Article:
Immigrant Entrepreneurs and Innovators
It’s no secret that some of the world’s most innovative and successful high-tech companies (think Google, Apple, and Microsoft) were founded and established in the United States. Nothing speaks more to the thought of the American Dream than having an idea, developing it, and building it into a sustainable — and highly profitable — business. Some may feel that the idea of the American Dream is a native concept, understood only by Americans, but the truth is that people the world over not only want the idealized American Dream, but they want to experience it in the United States.
Thanks to programs like STEM OPT and H-1B, foreign students and workers are given the ability to work for many of the giants of American high-tech by either completing their training in valuable and competitive positions via STEM OPT or by occupying vital roles in positions companies are unable to fill through the native population.
While STEM OPT and H-1B are vital to the success of current high-tech companies, the United States also benefits from the entrepreneurship of their foreign-born population. “Immigrants’ entrepreneurship rates are especially high in the engineering and technology sector. About a quarter of engineering and technology companies founded between 2006 and 2012 had at least one founder who was born abroad,” according to a 2012 Kauffman Foundation study. “In Silicon Valley, the share was 43.9 percent.”
A follow-up paper to the Kauffman Foundation study further tells us than many of these foreign-born entrepreneurs initially came to the U.S. to study, not start a business, and that many of these people are highly educated — 74% hold either a graduate or postgraduate degree. These numbers make a strong case for looking at visas like H-1B and programs such as STEM OPT as more than helping to fill the gaps in the U.S. workforce, but rather incubators for the next great American companies.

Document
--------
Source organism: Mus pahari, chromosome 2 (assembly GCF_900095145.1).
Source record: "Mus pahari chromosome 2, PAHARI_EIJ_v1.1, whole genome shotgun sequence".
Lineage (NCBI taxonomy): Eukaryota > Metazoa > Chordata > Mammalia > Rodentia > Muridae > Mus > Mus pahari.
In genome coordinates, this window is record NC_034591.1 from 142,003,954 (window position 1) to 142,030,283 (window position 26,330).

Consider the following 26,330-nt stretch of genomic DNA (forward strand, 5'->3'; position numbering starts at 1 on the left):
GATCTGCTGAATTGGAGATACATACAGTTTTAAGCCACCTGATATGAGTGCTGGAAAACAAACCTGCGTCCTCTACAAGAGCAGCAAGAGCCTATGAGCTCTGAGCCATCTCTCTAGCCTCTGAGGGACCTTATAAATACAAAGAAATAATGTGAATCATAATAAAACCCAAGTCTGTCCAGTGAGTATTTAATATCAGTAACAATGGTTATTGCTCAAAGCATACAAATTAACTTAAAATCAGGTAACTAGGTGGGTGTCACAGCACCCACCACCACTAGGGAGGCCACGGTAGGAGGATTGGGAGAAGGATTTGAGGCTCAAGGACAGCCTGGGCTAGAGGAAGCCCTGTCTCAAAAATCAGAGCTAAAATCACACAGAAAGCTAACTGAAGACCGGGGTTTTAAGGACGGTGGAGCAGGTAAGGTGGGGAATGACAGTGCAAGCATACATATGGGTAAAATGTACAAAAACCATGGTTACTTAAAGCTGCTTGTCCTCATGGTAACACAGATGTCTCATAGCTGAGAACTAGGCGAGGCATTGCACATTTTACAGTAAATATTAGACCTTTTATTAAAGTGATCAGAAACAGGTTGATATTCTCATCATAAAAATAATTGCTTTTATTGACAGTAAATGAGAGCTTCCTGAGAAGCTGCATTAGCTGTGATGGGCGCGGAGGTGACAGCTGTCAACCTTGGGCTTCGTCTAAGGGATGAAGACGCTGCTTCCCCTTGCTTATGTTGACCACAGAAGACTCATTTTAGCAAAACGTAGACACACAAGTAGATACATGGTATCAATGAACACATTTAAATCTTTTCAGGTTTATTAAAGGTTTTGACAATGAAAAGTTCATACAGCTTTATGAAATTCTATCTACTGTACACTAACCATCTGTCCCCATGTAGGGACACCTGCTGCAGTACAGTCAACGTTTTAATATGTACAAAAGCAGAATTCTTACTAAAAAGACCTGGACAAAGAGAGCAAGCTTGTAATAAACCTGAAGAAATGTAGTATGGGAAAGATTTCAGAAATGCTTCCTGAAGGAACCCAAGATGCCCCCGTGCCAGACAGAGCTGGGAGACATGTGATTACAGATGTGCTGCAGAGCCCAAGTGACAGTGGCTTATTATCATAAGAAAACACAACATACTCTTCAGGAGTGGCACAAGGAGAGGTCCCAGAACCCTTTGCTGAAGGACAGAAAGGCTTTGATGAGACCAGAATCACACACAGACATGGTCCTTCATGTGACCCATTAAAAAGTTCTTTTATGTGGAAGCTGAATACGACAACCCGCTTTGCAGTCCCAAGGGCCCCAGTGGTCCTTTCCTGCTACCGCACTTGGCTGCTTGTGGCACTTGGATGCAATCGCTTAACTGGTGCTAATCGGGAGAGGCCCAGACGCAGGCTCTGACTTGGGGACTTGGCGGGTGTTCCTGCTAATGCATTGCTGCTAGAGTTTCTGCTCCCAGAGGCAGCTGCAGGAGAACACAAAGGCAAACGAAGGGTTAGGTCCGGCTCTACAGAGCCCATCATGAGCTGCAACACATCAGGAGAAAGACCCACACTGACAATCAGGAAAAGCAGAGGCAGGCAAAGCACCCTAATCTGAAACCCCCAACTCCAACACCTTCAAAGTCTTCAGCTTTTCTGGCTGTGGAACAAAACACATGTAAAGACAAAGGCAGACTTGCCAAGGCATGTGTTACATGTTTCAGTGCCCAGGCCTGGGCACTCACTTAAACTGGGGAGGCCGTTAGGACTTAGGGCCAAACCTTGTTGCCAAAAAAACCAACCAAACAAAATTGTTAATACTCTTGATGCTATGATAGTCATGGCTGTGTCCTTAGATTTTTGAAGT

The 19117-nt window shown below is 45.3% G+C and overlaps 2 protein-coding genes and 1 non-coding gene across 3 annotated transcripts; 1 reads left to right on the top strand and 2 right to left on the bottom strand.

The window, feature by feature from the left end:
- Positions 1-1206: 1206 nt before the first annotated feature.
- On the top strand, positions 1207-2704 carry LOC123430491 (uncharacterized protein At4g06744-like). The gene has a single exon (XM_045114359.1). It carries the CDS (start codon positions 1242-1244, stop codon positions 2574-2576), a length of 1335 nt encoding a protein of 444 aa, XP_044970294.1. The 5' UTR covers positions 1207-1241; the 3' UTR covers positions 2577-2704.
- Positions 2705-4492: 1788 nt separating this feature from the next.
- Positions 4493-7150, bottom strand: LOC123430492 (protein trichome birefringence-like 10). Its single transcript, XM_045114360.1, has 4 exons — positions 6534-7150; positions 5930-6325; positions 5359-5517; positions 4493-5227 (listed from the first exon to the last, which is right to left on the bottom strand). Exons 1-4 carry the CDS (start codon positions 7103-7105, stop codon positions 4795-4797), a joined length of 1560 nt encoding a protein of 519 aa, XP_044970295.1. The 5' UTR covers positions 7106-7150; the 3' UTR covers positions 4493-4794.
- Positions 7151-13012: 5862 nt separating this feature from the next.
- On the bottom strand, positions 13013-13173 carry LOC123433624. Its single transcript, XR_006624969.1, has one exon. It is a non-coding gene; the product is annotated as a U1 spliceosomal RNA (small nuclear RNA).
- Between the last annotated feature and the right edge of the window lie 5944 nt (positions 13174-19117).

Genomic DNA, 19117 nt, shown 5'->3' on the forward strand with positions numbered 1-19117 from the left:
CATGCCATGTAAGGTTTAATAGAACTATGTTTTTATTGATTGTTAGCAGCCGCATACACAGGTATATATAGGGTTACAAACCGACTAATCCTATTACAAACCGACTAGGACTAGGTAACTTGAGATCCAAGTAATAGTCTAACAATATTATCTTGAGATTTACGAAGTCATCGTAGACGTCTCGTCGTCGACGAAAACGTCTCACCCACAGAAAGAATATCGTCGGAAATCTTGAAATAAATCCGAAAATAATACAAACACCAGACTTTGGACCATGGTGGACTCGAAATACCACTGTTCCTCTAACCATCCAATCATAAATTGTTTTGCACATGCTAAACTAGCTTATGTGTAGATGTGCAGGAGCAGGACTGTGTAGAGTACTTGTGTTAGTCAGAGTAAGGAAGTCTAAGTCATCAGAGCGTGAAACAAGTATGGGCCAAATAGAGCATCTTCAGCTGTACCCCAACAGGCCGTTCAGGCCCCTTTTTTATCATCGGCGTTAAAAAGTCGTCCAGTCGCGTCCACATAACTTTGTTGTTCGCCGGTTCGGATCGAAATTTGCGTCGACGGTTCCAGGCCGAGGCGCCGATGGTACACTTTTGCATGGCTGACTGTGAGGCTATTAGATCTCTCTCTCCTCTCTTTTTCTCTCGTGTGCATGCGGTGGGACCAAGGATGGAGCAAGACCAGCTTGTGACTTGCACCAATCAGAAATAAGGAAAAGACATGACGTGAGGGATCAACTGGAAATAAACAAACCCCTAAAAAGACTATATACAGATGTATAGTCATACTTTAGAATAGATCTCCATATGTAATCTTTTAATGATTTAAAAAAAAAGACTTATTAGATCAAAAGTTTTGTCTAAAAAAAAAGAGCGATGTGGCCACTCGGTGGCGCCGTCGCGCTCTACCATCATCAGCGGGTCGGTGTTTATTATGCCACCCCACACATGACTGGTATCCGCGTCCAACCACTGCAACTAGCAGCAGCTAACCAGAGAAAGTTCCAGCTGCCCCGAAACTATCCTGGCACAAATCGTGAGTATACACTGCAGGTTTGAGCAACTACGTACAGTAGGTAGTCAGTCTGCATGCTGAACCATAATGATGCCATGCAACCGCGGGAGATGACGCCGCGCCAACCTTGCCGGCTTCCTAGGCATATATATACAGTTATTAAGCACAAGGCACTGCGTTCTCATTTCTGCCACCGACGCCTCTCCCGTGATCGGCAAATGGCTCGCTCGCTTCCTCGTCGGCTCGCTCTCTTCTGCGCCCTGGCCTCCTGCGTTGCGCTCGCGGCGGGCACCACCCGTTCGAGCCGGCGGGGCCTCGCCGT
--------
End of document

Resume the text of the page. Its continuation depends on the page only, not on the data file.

Without immigrant innovators, the growth of U.S. business could potentially stagnate. From 1996 to 2011, the business startup rate of immigrants increased by more than 50 percent, while the native-born startup rate declined by 10 percent, to a 30-year low. Not only are immigrants starting businesses, they are starting rapidly growing businesses — more than 40 percent of Fortune 500 companies were founded by immigrants (90 companies) or by their children (an additional 114 companies), according to a report by the Partnership for a New American Economy.
As places in the U.S. such as Silicon Valley gain a reputation as hotbeds for technology and innovation, they also gain a reputation for attracting top foreign-born talent. In 2000, 53 percent of the [Silicon] Valley’s science and engineering workforce was foreign-born, and immigrant founders started 52 percent of new Silicon Valley companies between 1995 and 2005. Sadly, that number has been shrinking in recent years, as the percentage of immigrant-founded companies in Silicon Valley has dropped 8.5% since 2005.
As a nation, we need to be concerned about our ability to continue to attract world-class talent. The ability of the United States to attract the best minds in the world has fueled innovation, driven technology, and bolstered the country’s economy. As the world gets smaller and more global, the competition for innovators and entrepreneurs is heating up and the U.S. must be prepared to make it easy for foreign-born entrepreneurs to operate here. Too often, recent immigrant entrepreneurs encounter red tape when trying to start a business in the U.S. while other countries roll out the red carpet to welcome them.
GoffWilson has been helping immigrants find their version of the American Dream since 1982. Whether it’s an F-1 visa to study, a H-1B visa to work, or an EB-5 or EB-2 to start your own business, GoffWilson can help guide you through the complexities of the American immigration process. We admire the contributions the immigrant population has made to our country and look forward to helping the next generation of immigrant innovators and business owners begin living their dreams.